Today I said a phrase I never imagined would have to leave my mouth, “I think this has been my favourite day of lockdown so far.” Very quickly life has took a George Orwell-esque turn for the worst and the ‘new normal’ seems oh so dreary. Yet today, a freedom I haven’t felt in weeks fell over me.
For the first day this week, I wasn’t crippled with worry. These past few days have been the hardest week of quarantine for me, as a member of my family was taken into hospital for a few days. The uselessness you feel being unable to comfort them, to take them the basic necessities, to hold their hand throughout the day, to hug the rest of my family who are paralysed with worry, to do something, to help. I’ve realised in the past year I’m a ‘get up and do something about it’ kind of worrier, a do-er, a be there even if I can’t do anything sort of person. Being stripped of that capability this week has been so hard.
Without oversharing I feel the need to put into words how I feel, knowing I’d never be able to say these out loud without crying. My Uncle isn’t just a family member. He’s not just my Mum’s brother, to me he’s one of the three part trio that helped my Mam raise me. He’s a quarter of the person I’ve formed into. He’s some of the quieter parts of me; he’s the silent wink of encouragement I’ve received my whole life, he’s the background defender who’s always fought on my side, he’s that always-tanned warmth I’ve constantly had by my side, he’s a father-figure I feel I’ve been lucky to share with my cousin and one of the most genuinely kind people anyone would be lucky to know. He’s another one of my family members who says aloud every statement that he thinks, which involuntarily triggers you to laugh (a laugh which he usually doesn’t understand how he’s caused), he doesn’t always understand the social cues of the things you can say to people, yet his love for my Auntie is indispensable and being surrounded by their relationship, although filled with back and forth, humorous bickering, brings you nothing but smiles. The strength they show each other with the day-in-day-out complications is always finished with a soft smile and a whole lot of love.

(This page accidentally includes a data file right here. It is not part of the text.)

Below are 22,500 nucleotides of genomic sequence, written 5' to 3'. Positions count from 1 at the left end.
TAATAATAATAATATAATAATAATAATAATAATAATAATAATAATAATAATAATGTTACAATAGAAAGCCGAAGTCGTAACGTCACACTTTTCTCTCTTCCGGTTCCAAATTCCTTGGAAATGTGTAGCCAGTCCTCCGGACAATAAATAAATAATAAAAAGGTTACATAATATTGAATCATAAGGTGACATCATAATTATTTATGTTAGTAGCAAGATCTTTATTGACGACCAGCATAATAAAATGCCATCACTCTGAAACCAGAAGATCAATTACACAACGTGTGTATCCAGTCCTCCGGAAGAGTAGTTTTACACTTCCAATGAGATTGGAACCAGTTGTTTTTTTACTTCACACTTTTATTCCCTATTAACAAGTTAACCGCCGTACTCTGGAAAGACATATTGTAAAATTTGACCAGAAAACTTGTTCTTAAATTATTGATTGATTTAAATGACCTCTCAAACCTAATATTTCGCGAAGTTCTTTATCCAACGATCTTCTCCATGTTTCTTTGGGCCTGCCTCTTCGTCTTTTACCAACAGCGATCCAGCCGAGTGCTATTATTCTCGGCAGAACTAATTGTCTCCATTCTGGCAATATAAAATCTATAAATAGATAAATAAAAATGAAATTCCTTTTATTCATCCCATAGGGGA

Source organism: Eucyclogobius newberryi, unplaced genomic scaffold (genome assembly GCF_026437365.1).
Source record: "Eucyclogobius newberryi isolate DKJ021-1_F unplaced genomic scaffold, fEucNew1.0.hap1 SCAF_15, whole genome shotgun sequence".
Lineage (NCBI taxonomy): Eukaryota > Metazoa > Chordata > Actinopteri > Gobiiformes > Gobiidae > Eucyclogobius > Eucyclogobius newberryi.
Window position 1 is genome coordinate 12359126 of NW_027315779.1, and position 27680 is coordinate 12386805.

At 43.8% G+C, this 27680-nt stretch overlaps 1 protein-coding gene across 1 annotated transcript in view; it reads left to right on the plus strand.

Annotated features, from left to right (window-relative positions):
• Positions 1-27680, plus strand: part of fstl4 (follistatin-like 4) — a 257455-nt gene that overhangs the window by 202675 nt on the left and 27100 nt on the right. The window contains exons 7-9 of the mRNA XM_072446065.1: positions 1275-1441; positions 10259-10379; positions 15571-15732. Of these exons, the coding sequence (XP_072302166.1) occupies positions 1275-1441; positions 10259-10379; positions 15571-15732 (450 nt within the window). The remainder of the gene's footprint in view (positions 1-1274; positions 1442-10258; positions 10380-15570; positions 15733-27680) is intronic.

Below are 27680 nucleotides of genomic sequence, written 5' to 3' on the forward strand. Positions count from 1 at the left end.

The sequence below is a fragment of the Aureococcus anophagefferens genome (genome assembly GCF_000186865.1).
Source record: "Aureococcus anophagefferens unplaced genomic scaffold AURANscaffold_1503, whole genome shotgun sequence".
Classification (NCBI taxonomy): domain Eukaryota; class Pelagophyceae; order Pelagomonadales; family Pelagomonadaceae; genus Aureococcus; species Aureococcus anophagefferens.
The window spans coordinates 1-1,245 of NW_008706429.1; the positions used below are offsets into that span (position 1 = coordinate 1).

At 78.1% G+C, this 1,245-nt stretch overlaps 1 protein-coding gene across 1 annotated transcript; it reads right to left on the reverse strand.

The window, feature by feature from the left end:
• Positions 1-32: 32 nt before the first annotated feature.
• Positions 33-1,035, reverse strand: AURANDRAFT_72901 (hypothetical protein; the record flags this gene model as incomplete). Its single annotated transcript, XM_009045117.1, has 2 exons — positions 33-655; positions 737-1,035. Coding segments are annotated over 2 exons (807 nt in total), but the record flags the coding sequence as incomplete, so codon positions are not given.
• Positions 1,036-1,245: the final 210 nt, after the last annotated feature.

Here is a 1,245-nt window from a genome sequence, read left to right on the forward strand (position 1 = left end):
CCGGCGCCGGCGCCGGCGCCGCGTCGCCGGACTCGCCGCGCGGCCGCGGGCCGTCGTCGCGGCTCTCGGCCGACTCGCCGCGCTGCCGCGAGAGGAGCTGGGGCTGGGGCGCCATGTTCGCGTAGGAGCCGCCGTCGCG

Knowing that he’s back home, full of don’t-you-be-worrying-about-me’s and ‘I’m absolutely smashing’ today has filled me with joy. Hearing the whisper of “I’m alright, flowerpot” come from his own mouth have never been such comforting words.
I woke up today being able to notice that the sun was actually shining. I went into the garden with my book in my hand, as I have done so many times in quarantine, prepared for the usual result; that after five minutes of forced reading I would give up, unable to concentrate and resort back to my phone. Instead, I ended up being able to sit comfortably, peacefully reading for hours. My mind for once not flooded with incessant concern but instead a happy lull, with space for the words on the pages to internally fit into my thoughts.
Today was one of the good days. Albeit rare at the moment, sometimes it’s nice to share that not all of these long, intertwined, never-ending days need to be filled with dread or tears. That after days of emptying the floodgates a stillness can take over and you can enjoy the moments too. At least for some time.